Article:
The transformation of gibbsite to boehmite in strongly caustic solutions was studied using quantitative X-ray diffraction, Fourier transform infrared spectroscopy, and transmission electron microscopy techniques. Under hydrothermal conditions, we identified two transformation mechanisms: (1) dehydration and in situ nucleation and (2) dissolution and nucleation. If the reaction container was not completely sealed, dehydration of gibbsite followed by in situ nucleation of boehmite was the preferred mechanism. Boehmite produced fibrous boehmite particles within the amorphous matrix of the decomposed gibbsite particles, which exhibited a poorly crystalline structure and a smaller size than the initial gibbsite particles. In a closed environment, the preferred mechanism was the dissolution of gibbsite along (001) planes. The final boehmite particles were not morphologically related to the initial gibbsite particles and could be many times larger than the gibbsite particles.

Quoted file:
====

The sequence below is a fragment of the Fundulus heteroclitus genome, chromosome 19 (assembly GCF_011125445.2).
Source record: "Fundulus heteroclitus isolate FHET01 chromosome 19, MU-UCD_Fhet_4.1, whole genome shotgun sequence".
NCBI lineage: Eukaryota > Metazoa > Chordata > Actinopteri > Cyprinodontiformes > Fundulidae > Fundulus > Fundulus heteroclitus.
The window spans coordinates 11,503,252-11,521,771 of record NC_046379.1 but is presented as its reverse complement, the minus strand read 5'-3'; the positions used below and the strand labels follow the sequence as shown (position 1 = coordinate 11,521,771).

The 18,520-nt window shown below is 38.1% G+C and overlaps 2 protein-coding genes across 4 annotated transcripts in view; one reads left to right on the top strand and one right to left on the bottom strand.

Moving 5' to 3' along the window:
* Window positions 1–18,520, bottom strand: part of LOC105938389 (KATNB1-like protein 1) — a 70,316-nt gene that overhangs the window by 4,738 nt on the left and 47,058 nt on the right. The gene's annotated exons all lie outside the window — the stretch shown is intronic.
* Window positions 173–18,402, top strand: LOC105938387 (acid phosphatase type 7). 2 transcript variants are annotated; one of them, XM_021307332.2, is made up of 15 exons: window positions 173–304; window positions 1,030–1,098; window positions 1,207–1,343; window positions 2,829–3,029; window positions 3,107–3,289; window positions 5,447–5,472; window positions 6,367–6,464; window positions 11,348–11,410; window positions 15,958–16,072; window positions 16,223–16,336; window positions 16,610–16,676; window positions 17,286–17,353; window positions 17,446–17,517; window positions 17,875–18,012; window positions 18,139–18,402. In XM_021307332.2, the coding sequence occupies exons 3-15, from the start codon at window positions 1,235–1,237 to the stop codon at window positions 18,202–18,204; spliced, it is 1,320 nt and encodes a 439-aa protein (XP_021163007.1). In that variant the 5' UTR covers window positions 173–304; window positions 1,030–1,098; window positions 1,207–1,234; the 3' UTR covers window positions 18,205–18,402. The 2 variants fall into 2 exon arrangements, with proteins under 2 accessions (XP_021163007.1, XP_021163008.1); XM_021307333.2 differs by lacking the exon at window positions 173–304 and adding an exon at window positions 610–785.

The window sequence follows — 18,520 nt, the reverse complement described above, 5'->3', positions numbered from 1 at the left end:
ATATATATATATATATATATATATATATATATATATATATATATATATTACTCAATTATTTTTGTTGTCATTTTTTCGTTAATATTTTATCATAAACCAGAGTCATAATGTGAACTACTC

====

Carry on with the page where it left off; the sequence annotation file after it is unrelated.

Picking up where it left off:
ASJC Scopus subject areas
- Chemical Engineering(all)
- Industrial and Manufacturing Engineering